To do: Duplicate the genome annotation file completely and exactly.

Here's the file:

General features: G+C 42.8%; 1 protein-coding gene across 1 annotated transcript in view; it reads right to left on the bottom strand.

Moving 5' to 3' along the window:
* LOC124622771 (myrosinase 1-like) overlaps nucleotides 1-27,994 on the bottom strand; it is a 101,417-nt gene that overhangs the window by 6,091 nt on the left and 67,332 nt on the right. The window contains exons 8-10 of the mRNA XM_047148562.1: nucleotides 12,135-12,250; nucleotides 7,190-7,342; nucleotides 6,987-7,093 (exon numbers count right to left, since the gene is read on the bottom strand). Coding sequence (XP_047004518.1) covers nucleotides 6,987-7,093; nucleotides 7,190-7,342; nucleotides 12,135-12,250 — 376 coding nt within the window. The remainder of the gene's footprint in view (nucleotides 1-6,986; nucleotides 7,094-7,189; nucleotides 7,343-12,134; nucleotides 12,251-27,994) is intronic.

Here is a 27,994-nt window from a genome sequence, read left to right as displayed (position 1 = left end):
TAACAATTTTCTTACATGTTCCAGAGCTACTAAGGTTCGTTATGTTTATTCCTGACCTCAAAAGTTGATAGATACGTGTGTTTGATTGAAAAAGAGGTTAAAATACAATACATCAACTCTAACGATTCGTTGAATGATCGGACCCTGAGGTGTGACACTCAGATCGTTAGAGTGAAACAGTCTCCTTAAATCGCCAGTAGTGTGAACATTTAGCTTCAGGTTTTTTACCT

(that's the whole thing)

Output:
General features: G+C 42.8%; 1 protein-coding gene across 1 annotated transcript in view; it reads right to left on the bottom strand.

Moving 5' to 3' along the window:
* LOC124622771 (myrosinase 1-like) overlaps nucleotides 1-27,994 on the bottom strand; it is a 101,417-nt gene that overhangs the window by 6,091 nt on the left and 67,332 nt on the right. The window contains exons 8-10 of the mRNA XM_047148562.1: nucleotides 12,135-12,250; nucleotides 7,190-7,342; nucleotides 6,987-7,093 (exon numbers count right to left, since the gene is read on the bottom strand). Coding sequence (XP_047004518.1) covers nucleotides 6,987-7,093; nucleotides 7,190-7,342; nucleotides 12,135-12,250 — 376 coding nt within the window. The remainder of the gene's footprint in view (nucleotides 1-6,986; nucleotides 7,094-7,189; nucleotides 7,343-12,134; nucleotides 12,251-27,994) is intronic.

Here is a 27,994-nt window from a genome sequence, read left to right as displayed (position 1 = left end):
TAACAATTTTCTTACATGTTCCAGAGCTACTAAGGTTCGTTATGTTTATTCCTGACCTCAAAAGTTGATAGATACGTGTGTTTGATTGAAAAAGAGGTTAAAATACAATACATCAACTCTAACGATTCGTTGAATGATCGGACCCTGAGGTGTGACACTCAGATCGTTAGAGTGAAACAGTCTCCTTAAATCGCCAGTAGTGTGAACATTTAGCTTCAGGTTTTTTACCT